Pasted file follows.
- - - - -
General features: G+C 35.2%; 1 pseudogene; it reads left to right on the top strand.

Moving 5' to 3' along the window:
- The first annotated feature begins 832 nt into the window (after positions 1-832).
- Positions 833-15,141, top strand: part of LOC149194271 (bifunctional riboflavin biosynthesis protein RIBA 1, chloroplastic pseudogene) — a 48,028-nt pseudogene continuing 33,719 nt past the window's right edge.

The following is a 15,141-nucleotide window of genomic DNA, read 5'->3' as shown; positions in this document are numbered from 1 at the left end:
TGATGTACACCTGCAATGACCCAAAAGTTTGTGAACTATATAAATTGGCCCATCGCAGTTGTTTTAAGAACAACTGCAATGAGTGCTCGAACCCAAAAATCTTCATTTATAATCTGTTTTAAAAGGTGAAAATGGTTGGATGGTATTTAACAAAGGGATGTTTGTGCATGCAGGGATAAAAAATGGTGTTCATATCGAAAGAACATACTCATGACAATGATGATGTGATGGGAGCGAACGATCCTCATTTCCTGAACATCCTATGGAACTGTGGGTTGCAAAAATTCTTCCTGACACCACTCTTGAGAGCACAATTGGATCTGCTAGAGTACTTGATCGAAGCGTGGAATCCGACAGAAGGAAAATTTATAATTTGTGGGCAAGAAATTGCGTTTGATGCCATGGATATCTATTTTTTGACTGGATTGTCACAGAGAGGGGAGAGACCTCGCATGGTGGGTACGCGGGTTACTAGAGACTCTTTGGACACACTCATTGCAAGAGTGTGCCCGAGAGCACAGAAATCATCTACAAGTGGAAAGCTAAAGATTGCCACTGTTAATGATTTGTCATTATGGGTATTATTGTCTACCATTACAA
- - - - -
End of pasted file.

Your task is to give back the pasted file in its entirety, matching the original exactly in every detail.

General features: G+C 35.2%; 1 pseudogene; it reads left to right on the top strand.

Moving 5' to 3' along the window:
- The first annotated feature begins 832 nt into the window (after positions 1-832).
- Positions 833-15,141, top strand: part of LOC149194271 (bifunctional riboflavin biosynthesis protein RIBA 1, chloroplastic pseudogene) — a 48,028-nt pseudogene continuing 33,719 nt past the window's right edge.

The following is a 15,141-nucleotide window of genomic DNA, read 5'->3' as shown; positions in this document are numbered from 1 at the left end:
TGATGTACACCTGCAATGACCCAAAAGTTTGTGAACTATATAAATTGGCCCATCGCAGTTGTTTTAAGAACAACTGCAATGAGTGCTCGAACCCAAAAATCTTCATTTATAATCTGTTTTAAAAGGTGAAAATGGTTGGATGGTATTTAACAAAGGGATGTTTGTGCATGCAGGGATAAAAAATGGTGTTCATATCGAAAGAACATACTCATGACAATGATGATGTGATGGGAGCGAACGATCCTCATTTCCTGAACATCCTATGGAACTGTGGGTTGCAAAAATTCTTCCTGACACCACTCTTGAGAGCACAATTGGATCTGCTAGAGTACTTGATCGAAGCGTGGAATCCGACAGAAGGAAAATTTATAATTTGTGGGCAAGAAATTGCGTTTGATGCCATGGATATCTATTTTTTGACTGGATTGTCACAGAGAGGGGAGAGACCTCGCATGGTGGGTACGCGGGTTACTAGAGACTCTTTGGACACACTCATTGCAAGAGTGTGCCCGAGAGCACAGAAATCATCTACAAGTGGAAAGCTAAAGATTGCCACTGTTAATGATTTGTCATTATGGGTATTATTGTCTACCATTACAA